Reading this week:
- American Spy by Lauren Wilkinson
The big highlight of this day was chimpanzee tracking. I woke up early early in the morning and met up with the group at the Gisikuru Ranger Station. From there we drove about an hour and a half to an isolated patch of forest where a habituated group of chimpanzees live. The gorillas gave me high expectations for the chimpanzees, despite warnings. We parked our cars at the edge of the forest and set out on foot. The walk was farther than I anticipated, though not actually that far, though the guide kept saying things like “we are close” when our definitions of “close” differed significantly. Eventually we went off the trail, down a slick near-vertical portion of the hill. “Not far!” I was annoyed and the views of the chimpanzees weren’t that good. We kept shifting slightly over the cliff face there to try to get a better view, but it was only faraway glimpses of chimps through trees. Ugh. We eventually went back to the trail and things got better.
A small group of the chimps (three or four) were walking down the trail and we were basically following them. I got some pictures of chimp butts. Eventually though the chimps climbed a tree to eat some fruit and we scrambled up the hill a short ways and were pretty level with the chimps and got some great photos. One of the dudes on the trek had this huge camera he had a porter carry. It was impressive. We hung out for a while watching the chimps eat and climb around some and then eventually they left and we did too. I was annoyed on the way back because some of the people were super slow and it took forever to get back but we got back.
From there I set off for Kibuye. The drive is fantastic. Most of it is right along Lake Kivu, hugging the hills that descend into twisty bays all along the coast of the lake. I got to Kibuye and was hungry for lunch. I wound up at Home Saint Jean to get some food. I was trying to find another place but Maps.me lead me there and I was okay with that. It’s this gorgeous castle-looking place perched on a hill that juts out into the bay, maybe 100m up from the lake. I had a rather good lunch and the manager convinced me to get a room because it was only 15000 francs and a pretty nice room with a lake view.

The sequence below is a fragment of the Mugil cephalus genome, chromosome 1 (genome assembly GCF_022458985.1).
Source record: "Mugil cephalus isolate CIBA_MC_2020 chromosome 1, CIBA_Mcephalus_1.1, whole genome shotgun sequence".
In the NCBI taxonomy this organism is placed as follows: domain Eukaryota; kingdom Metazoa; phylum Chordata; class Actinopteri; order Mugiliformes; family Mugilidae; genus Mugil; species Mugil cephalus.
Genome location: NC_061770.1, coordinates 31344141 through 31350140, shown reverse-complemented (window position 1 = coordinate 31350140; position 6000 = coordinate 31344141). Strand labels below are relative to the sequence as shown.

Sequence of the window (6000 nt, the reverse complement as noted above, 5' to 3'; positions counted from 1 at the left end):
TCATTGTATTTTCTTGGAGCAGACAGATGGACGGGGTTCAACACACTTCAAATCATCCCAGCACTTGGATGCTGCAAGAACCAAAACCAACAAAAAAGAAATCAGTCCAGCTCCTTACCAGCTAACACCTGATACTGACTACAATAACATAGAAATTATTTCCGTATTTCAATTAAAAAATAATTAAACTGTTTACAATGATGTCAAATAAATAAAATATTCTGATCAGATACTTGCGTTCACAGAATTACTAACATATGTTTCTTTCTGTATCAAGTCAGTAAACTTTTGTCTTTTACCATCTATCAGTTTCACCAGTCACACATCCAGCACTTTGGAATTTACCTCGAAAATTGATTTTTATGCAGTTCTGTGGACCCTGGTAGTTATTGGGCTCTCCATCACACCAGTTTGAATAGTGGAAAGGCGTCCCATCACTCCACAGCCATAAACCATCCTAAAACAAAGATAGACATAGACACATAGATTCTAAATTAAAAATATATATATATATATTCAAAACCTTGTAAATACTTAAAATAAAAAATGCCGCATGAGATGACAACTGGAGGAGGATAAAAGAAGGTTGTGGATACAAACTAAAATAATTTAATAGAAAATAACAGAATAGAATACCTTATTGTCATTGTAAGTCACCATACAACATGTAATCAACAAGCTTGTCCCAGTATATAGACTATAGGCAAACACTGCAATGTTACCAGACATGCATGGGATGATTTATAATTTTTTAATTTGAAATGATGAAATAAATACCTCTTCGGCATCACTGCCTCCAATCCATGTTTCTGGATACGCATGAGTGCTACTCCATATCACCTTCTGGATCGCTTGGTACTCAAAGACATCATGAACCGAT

Continuing my collection of national museums, I darted off to visit the Museum of the Environment. The tour guide showed me around; it is a pretty nice museum though very small. The most interesting thing for me is the Apollo Moon Rock that Reagan gave the country back in 1973. They had a display on energy production and I found out a drill platform looking thing I spotted in the lake from Rubavu is the methane extraction platform so that’s neat. Also that Rwanda produces a good chunk of electricity from peat. The guide told me that the evolution display is kinda contentious in Rwanda, and that he has had trouble convincing people that butterflies come from caterpillars. They have some stuffed animals and I think their star display is of a crocodile found with some shoes undigested in its stomach (the shoes are also displayed). On the roof they have some native plants which were neat to see and then the museum was pretty much over. After that I came back to the hotel and just hung out because frankly I was pretty exhausted from all the traveling. I haven’t been to the Mediterranean but you could have convinced me the view was in the most picturesque chunk of Italy or Greece.